Unfortunately for traders the rebound in cryptocurrency markets was only short-lived. During overnight trade almost all of the major cryptocurrencies gave back a significant portion of their recent gains.
This left the value of the entire market at US$364.8 billion according to Coin Market Cap.
The bitcoin (BTC) price has fallen 6.5% over the last 24 hours to US$8,990.85 per coin, reducing its market capitalisation to US$152.1 billion. Despite news that the “bitcoin Whale” has stopped selling bitcoin after offloading US$400 million worth of the cryptocurrency, the world’s largest cryptocurrency continues to come under significant selling pressure.
The Ethereum (ETH) price has tumbled over 6% since this time yesterday to US$683.47 per token. This leaves the world’s second-largest cryptocurrency with a market capitalisation of just over US$67 billion.
The Ripple (XRP) price has been the worst performer among the major cryptocurrencies during the last 24 hours. During this time XRP has lost over 9.5% of its value and is currently fetching a lowly 79 U.S. cents per coin. This has left XRP with a market capitalisation of US$30.9 billion.
Despite the prospect of being added to the Winklevoss’ Gemini Exchange, the Bitcoin Cash (BCH) price hasn’t been able to hold onto its recent gains. It is down almost 10% during the last 24 hours to US$1,026.94 per token, reducing its market capitalisation to almost US$17.5 billion.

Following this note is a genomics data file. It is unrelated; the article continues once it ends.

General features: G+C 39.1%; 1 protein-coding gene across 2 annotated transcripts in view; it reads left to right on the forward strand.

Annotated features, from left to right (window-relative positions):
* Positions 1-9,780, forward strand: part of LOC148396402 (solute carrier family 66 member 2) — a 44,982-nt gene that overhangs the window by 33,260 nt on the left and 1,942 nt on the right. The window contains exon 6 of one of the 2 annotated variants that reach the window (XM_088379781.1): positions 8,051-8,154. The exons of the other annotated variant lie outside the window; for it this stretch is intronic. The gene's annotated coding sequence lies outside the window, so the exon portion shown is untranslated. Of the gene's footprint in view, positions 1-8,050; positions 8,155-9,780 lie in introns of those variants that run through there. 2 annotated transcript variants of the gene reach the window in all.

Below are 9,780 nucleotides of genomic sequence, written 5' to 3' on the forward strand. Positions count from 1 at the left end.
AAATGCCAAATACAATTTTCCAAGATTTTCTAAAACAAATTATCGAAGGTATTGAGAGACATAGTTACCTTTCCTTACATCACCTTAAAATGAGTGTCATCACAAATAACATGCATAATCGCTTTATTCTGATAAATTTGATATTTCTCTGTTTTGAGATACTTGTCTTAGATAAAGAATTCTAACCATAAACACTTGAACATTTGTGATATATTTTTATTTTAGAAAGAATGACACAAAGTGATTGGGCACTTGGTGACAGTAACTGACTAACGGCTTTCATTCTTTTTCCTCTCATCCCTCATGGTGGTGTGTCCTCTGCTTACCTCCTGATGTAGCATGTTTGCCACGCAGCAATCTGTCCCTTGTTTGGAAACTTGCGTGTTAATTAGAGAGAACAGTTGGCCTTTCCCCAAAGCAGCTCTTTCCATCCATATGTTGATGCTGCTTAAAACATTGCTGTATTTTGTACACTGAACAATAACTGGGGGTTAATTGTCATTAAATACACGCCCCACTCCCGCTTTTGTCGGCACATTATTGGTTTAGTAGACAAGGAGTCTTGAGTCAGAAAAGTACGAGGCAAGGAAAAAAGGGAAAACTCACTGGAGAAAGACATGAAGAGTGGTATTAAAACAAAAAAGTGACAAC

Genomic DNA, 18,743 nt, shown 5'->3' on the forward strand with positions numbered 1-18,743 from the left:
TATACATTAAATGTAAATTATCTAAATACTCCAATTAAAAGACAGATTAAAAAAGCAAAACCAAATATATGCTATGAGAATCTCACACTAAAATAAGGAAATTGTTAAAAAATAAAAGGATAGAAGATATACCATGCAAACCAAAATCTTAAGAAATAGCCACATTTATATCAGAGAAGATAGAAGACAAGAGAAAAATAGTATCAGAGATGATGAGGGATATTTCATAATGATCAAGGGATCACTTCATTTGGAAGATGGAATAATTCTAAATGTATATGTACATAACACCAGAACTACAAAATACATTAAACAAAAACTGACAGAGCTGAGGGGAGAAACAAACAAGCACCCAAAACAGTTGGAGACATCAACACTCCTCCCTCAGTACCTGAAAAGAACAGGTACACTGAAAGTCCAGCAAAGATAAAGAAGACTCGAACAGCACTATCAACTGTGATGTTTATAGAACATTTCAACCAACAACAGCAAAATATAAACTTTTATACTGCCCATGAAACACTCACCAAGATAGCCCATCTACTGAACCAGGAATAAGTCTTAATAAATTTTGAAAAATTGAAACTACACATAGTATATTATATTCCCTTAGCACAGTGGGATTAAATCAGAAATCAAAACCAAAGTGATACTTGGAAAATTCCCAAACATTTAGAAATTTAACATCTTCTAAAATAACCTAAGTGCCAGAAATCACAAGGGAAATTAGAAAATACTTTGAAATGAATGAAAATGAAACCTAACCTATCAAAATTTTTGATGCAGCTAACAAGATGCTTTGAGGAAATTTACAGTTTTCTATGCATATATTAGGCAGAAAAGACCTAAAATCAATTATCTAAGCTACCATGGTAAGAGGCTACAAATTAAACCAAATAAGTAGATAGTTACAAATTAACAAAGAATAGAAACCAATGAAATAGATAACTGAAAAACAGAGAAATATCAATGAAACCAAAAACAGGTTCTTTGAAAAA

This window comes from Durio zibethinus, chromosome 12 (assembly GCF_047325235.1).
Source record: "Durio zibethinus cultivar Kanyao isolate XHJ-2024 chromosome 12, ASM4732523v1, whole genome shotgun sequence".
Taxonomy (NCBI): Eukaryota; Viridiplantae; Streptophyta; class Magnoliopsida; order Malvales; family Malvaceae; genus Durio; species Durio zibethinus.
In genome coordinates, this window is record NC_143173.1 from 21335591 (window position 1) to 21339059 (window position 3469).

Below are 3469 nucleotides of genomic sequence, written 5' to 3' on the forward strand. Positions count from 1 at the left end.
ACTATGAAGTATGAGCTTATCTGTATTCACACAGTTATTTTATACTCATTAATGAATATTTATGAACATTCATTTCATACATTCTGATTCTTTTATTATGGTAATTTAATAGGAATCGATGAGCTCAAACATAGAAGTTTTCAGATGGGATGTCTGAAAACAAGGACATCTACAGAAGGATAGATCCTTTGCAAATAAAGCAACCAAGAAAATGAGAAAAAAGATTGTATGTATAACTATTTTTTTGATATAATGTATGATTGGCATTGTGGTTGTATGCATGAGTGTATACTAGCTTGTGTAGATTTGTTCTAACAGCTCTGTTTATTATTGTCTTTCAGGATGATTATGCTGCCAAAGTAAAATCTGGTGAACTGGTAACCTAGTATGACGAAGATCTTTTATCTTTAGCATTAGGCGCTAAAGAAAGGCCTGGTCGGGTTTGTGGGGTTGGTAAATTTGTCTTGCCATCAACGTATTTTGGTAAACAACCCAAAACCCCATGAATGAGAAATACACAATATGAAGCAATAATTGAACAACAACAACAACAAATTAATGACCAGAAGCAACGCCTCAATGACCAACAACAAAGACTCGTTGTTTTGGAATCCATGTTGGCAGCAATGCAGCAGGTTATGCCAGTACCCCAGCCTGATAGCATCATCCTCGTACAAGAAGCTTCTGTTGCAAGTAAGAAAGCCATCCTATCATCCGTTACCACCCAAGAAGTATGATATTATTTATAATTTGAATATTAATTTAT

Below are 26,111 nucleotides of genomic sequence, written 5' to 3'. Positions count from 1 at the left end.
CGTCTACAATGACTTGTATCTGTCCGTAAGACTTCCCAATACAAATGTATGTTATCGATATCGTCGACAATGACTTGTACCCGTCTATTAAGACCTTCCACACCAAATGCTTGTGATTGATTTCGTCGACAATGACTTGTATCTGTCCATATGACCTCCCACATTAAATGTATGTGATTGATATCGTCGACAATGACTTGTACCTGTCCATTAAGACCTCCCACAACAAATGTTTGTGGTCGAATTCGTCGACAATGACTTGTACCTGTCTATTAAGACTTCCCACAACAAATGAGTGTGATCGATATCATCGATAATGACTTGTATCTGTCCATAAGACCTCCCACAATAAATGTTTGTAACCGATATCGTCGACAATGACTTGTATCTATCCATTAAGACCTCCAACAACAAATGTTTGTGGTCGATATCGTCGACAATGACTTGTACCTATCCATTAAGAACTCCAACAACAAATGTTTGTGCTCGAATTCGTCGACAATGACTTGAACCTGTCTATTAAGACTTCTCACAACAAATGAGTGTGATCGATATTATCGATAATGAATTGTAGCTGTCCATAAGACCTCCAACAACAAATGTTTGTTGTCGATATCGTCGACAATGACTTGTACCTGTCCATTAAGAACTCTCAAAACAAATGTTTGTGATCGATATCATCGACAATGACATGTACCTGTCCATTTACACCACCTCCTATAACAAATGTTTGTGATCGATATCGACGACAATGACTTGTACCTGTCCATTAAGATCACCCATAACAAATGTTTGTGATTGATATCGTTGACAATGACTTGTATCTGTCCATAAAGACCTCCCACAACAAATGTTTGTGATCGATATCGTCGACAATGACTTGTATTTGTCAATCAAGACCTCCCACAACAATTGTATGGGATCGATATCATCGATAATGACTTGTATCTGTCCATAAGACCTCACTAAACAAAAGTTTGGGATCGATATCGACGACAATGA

The Litecoin (LTC) price has also slumped lower despite also being touted as a potential addition to the Gemini Exchange. It is down over 7% since this time yesterday to US$176.77 per coin, giving it a market capitalisation of US$9.8 billion.
Outside the top five there were heavy declines being recorded by “China’s bitcoin” NEO (NEO), Stellar Lumens (XLM), and Monero (XMR). The latter is down over 10% at the time of writing.
Bitcoin appears to be struggling to break meaningfully above the US$10,000 mark. I expect this will remain the case until sentiment improves greatly. In light of this, I would caution against buying bitcoin’s dip to make a quick buck.
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Motley Fool contributor James Mickleboro has no position in any of the stocks mentioned. The Motley Fool Australia has no position in any of the stocks mentioned. We Fools may not all hold the same opinions, but we all believe that considering a diverse range of insights makes us better investors. The Motley Fool has a disclosure policy. This article contains general investment advice only (under AFSL 400691). Authorised by Scott Phillips.